Pamela Newland, R.N., Ph.D., C.M.S.R.N., Louise Flick, Dr.P.H., M.S.N., M.P.E., Amber Salter, Ph.D., David Dixon, Ph.D., Mark P. Jensen, Ph.D.
Disability and Health Journal, Vol. 10, Issue 4, p587–591
In individuals with multiple sclerosis (MS) comorbidities and quality of life (QOL) may be affected by tobacco use.
To evaluate the associations between smoking status, in particular quit attempts, and comorbidities among individuals with MS.
We used a web-based survey to obtain cross-sectional data from 335 individuals with MS who were members of the Gateway Chapter of the National MS Society email registry. We then examined the associations between smoking variables (current use, frequency, and quit attempts) and comorbidities.
The prevalence of participants who ever smoked was 50%, which is greater than that reported for the general population; 20% were current smokers. Migraine headaches were associated with current use and everyday smoking, and those with recent failed quit attempts had a higher prevalence of depression than those who were current smokers but who did not attempt to quit or had successfully quit in the past year.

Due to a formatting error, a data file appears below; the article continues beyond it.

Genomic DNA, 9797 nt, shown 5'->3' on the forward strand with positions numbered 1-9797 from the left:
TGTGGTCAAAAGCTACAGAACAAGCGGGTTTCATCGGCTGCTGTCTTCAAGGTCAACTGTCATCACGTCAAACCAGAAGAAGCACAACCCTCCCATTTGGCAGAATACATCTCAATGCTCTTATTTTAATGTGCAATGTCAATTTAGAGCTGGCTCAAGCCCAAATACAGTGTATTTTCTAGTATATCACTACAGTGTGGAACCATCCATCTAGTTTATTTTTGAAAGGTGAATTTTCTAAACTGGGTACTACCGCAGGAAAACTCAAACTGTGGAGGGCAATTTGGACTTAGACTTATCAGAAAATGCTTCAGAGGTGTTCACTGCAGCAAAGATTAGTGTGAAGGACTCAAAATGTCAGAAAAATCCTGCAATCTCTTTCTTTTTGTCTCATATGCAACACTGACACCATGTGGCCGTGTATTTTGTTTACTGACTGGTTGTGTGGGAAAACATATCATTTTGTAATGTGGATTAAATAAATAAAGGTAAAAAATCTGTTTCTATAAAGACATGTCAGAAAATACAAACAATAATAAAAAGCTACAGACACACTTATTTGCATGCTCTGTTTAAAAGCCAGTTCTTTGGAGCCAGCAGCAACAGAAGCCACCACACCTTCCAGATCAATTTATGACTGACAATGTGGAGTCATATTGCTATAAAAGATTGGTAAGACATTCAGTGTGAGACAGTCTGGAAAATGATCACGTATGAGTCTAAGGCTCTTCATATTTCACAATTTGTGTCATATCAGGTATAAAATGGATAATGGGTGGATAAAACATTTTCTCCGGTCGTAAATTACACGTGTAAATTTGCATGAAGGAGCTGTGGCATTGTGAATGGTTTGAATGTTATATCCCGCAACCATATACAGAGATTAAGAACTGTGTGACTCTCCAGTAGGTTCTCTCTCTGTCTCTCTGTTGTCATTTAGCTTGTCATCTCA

Given the associations between smoking and comorbidities in individuals with MS, health care providers should both (1) assess smoking history and quit attempts, and (2) encourage individuals with MS who smoke to become non-smokers and refer for treatment, as indicated. In order to increase the chances that individuals will be successful in becoming non-smokers, clinicians would do well to also assess and treat depression in their patients who smoke and are also depressed.